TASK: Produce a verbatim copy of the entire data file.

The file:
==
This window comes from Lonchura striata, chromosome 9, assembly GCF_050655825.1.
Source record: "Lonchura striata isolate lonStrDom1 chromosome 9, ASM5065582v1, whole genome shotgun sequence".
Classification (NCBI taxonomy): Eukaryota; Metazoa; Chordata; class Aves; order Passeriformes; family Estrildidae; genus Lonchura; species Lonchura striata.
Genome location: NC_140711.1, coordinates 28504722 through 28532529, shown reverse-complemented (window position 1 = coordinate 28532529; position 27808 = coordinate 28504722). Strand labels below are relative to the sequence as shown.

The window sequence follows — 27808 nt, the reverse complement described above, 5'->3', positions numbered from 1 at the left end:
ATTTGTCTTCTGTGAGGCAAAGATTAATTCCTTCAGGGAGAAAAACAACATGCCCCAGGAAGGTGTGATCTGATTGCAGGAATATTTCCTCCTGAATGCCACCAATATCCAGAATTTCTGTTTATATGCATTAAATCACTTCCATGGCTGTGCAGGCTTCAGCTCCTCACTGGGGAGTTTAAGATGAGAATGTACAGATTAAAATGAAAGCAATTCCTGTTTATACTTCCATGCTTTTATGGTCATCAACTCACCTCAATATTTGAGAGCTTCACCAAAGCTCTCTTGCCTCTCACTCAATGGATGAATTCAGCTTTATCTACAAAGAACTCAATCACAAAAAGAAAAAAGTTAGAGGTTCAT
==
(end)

This window comes from Lonchura striata, chromosome 9, assembly GCF_050655825.1.
Source record: "Lonchura striata isolate lonStrDom1 chromosome 9, ASM5065582v1, whole genome shotgun sequence".
Classification (NCBI taxonomy): Eukaryota; Metazoa; Chordata; class Aves; order Passeriformes; family Estrildidae; genus Lonchura; species Lonchura striata.
Genome location: NC_140711.1, coordinates 28504722 through 28532529, shown reverse-complemented (window position 1 = coordinate 28532529; position 27808 = coordinate 28504722). Strand labels below are relative to the sequence as shown.

The window sequence follows — 27808 nt, the reverse complement described above, 5'->3', positions numbered from 1 at the left end:
ATTTGTCTTCTGTGAGGCAAAGATTAATTCCTTCAGGGAGAAAAACAACATGCCCCAGGAAGGTGTGATCTGATTGCAGGAATATTTCCTCCTGAATGCCACCAATATCCAGAATTTCTGTTTATATGCATTAAATCACTTCCATGGCTGTGCAGGCTTCAGCTCCTCACTGGGGAGTTTAAGATGAGAATGTACAGATTAAAATGAAAGCAATTCCTGTTTATACTTCCATGCTTTTATGGTCATCAACTCACCTCAATATTTGAGAGCTTCACCAAAGCTCTCTTGCCTCTCACTCAATGGATGAATTCAGCTTTATCTACAAAGAACTCAATCACAAAAAGAAAAAAGTTAGAGGTTCAT